Medical insurance and free choice of physician shape patient overtreatment: A laboratory experiment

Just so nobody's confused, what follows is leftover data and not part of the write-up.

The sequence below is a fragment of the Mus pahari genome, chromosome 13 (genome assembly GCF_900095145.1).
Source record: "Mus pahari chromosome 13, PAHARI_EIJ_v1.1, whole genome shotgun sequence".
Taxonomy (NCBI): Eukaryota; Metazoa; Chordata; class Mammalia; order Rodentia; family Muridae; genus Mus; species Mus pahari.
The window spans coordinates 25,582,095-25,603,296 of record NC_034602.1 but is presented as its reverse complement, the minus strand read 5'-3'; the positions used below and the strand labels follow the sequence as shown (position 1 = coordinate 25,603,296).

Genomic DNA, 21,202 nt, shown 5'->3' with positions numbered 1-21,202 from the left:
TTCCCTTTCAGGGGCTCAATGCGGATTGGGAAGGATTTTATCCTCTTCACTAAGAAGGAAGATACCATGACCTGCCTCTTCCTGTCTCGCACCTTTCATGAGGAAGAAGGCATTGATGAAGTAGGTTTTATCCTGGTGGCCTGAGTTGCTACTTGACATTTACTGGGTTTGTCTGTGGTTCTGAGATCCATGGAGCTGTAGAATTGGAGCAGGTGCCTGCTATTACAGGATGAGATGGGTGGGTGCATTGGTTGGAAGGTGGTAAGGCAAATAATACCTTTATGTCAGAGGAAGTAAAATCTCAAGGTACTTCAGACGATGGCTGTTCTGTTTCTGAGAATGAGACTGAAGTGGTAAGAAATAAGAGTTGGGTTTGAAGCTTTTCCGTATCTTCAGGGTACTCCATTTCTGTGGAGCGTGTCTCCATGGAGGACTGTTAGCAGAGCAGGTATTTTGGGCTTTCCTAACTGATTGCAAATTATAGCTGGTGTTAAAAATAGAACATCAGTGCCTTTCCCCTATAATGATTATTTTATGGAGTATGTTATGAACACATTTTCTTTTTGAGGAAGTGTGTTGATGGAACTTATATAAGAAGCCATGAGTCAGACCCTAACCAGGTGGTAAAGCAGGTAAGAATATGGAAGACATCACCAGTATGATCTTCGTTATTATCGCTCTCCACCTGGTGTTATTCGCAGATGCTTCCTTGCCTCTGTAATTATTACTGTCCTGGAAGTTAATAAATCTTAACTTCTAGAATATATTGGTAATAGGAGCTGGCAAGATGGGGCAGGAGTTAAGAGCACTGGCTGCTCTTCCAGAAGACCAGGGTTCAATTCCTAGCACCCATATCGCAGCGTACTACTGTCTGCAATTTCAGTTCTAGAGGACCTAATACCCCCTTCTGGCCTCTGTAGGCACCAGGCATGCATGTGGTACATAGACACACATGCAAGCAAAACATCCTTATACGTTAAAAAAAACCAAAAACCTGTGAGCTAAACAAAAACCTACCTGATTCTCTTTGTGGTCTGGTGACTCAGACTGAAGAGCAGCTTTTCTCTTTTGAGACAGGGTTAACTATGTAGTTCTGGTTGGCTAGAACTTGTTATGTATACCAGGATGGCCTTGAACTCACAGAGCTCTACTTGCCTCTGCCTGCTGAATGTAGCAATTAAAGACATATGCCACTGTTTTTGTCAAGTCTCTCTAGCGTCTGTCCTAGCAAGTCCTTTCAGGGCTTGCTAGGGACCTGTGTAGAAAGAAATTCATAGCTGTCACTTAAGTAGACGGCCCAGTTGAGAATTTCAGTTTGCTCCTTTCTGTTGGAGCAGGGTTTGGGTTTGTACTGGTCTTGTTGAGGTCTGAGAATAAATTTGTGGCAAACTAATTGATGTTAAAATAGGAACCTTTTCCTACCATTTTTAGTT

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AbstractIn a laboratory experiment designed to capture key aspects of the interaction between physicians and patients, we study the effects of medical insurance and competition in the guise of free choice of physician, including observability of physicians' market shares. Medical treatment is an example of a credence good: only the physician knows the appropriate treatment, the patient does not. Even after a consultation, the patient is not sure whether he received the right treatment or whether he was perhaps overtreated. We find that with insurance, moral hazard looms on both sides of the market: patients consult more often and physicians overtreat more often than in the baseline condition. Competition decreases overtreatment compared to the baseline and patients therefore consult more often. When the two institutions are combined, competition is found to partially offset the adverse effects of insurance: most patients seek treatment, but overtreatment is moderated.